Crowley v. Superior Court

Annotate this Case
[Civ. No. 10340. First Appellate District, Division Two. October 14, 1936.]

DAVID C. CROWLEY, Petitioner, v. THE SUPERIOR COURT OF ALAMEDA COUNTY, Respondent.

COUNSEL

Joseph E. Isaacs and Alan H. Critcher for Petitioner.

James H. Boyer for Respondent.

OPINION

Sturtevant, J.

This is an application for a writ of prohibition. In answer to the pleading filed by the petitioner the respondent has filed a general demurrer. Among other things, the petitioner recites that Mrs. Crowley was awarded a decree of divorce from the petitioner. The decree also awarded to her the custody of the two minor children and $100 per month for their support. Later that sum was reduced to $75 per month. The interlocutory decree was entered March 12, 1924, and the final decree was entered June 8, 1925. It is not alleged that an appeal was taken from said judgment. On April 27, 1936, upon request of the wife, the trial court made an order finding that the husband was in arrears $2,332, and imposed a lien in said sum upon certain of the properties owned by the husband. From said order no appeal was taken, but thereafter the husband made a motion to set aside said order. That motion was denied and the husband perfected an appeal from said order, filed a bond, and a bill of exceptions is ready for signature. On May 1, 1936, the trial court made an order fixing the amount of the delinquent payments in the sum of $2,332 and ordered that execution issue in said sum. From that order the husband appealed, filed a bond, and a bill of exceptions is ready to be engrossed. On July 24, 1936, the wife filed an affidavit in the form of a questionnaire asking for an order to show cause why the husband should not be punished for contempt in failing to pay $1975, the balance of the instalments alleged to be due on that date. On the same date an order to show cause was issued returnable August 11, 1936. A hearing has been had but a continuance was taken until September 4, 1936, and the trial court has announced that on said date it will punish the husband as for contempt. To restrain the order last mentioned this application is made.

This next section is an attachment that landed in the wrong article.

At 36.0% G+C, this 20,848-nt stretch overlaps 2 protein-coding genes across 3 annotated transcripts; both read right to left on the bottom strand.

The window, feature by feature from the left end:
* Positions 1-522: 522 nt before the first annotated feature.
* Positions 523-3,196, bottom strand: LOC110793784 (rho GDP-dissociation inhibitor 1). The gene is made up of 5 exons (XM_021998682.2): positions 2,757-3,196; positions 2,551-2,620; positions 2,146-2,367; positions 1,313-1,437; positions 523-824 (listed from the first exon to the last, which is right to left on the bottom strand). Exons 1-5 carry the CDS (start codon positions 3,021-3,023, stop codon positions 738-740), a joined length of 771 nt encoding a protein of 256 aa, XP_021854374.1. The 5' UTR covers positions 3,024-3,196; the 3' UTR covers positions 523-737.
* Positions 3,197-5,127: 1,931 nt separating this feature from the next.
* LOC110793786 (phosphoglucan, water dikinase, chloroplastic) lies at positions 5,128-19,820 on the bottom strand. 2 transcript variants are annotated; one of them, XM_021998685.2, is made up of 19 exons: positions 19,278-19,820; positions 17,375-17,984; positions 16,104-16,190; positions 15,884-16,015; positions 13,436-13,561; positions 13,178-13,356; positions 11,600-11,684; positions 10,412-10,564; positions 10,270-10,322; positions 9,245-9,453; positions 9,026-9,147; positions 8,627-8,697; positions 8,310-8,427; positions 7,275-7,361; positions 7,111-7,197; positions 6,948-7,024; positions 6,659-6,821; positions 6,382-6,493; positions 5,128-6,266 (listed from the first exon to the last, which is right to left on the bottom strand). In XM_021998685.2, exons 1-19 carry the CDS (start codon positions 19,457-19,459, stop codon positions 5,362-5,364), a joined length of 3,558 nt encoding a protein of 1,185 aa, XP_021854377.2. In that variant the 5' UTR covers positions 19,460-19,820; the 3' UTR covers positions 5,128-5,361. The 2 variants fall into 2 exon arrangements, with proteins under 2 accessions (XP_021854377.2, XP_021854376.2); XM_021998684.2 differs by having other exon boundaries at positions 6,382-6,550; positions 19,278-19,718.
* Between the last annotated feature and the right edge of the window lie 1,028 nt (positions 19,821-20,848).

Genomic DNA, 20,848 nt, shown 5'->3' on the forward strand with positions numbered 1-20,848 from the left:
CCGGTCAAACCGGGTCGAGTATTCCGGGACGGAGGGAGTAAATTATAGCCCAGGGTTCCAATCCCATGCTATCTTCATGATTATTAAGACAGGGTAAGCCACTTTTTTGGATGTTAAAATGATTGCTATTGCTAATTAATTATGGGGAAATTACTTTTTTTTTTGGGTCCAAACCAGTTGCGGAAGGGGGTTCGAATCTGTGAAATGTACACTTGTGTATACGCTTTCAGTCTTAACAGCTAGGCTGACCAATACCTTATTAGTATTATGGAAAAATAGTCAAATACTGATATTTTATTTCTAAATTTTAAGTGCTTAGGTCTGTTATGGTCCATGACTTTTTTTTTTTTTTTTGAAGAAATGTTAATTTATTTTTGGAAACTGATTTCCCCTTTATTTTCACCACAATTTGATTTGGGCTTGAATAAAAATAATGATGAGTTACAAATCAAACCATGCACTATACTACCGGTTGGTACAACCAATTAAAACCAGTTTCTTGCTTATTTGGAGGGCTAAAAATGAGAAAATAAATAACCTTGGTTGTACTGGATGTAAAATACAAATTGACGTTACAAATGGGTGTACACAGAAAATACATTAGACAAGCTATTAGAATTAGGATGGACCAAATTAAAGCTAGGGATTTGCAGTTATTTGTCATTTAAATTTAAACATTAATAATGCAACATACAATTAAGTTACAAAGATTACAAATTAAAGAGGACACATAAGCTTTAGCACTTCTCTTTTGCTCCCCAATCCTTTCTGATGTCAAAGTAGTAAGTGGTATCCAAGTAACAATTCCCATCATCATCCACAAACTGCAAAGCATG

[1] The gist of the contention made by the petitioner is that the two appeals operate as a stay and that the trial [17 Cal. App. 2d 54] court is acting in excess of its jurisdiction in proceeding while said appeals are still pending. The respondent contends, however, that the order imposing the lien was an appealable order, but no appeal was taken and it has become final. Respondent further contends that as said order was appealable, the order refusing to vacate that order was not appealable. (Meis v. Collins, 1 Cal. App. 2d 433, 435, 436 [36 PaCal.2d 662].) In these contentions the respondent is clearly correct. [2] As to the order fixing the sum of the delinquent payments and ordering an execution to issue, the respondent contends it was not an appealable order. That it was a special order made after judgment will not be controverted. That said order was made for the enforcement of the judgment is also clear. Those propositions being true, it follows it was an appealable order. (Code Civ. Proc., sec. 963; 2 Cal.Jur. 171; Parker v. Parker, 203 Cal. 787 [266 P. 283].) [3] But the respondent asserts the trial court was not required to make an order computing and determining the amount due and directing that a writ of execution issue. We think the trial court followed the proper practice. The statutes do not require the clerk to determine the disputed questions as to which instalments of maintenance have accrued, which have been paid, and how much remains unpaid. (Holtum v. Greif, 144 Cal. 521, 527 [78 P. 11].) But under the express provisions of the statute such power is vested in the court. (Civ. Code, sec. 140; Code Civ. Proc., secs. 681 and 685; Shields v. Superior Court, 138 Cal. App. 151 [31 PaCal.2d 1045].) It follows that the order dated May 1, 1936, was an appealable order and as an appeal therefrom was duly perfected, all proceedings in the trial court upon the matters embraced in said order were stayed. (Code Civ. Proc., sec. 946.) But the question remains, what was stayed in the instant case? The petitioner contends the payment of the said instalments was stayed. But in making that contention he is mistaken. If he had appealed from the judgment of divorce his contention would have merit. (Code Civ. Proc., sec. 942.) But he appealed from an order directing a writ of execution to issue and such appeal did not operate to stay the judgment in the divorce action which directed [17 Cal. App. 2d 55] the payment of said instalments. (Macario v. Macario, 208 Cal. 601 [283 P. 291]; Weldon v. Rogers, 154 Cal. 632 [98 P. 1070].) It follows that the showing made by the petitioner does not disclose that the trial court is exceeding, or threatening to exceed, its jurisdiction in any respect.

The alternative writ of prohibition is discharged and the petition for a peremptory writ is denied.

Nourse, P. J., and Spence, J., concurred.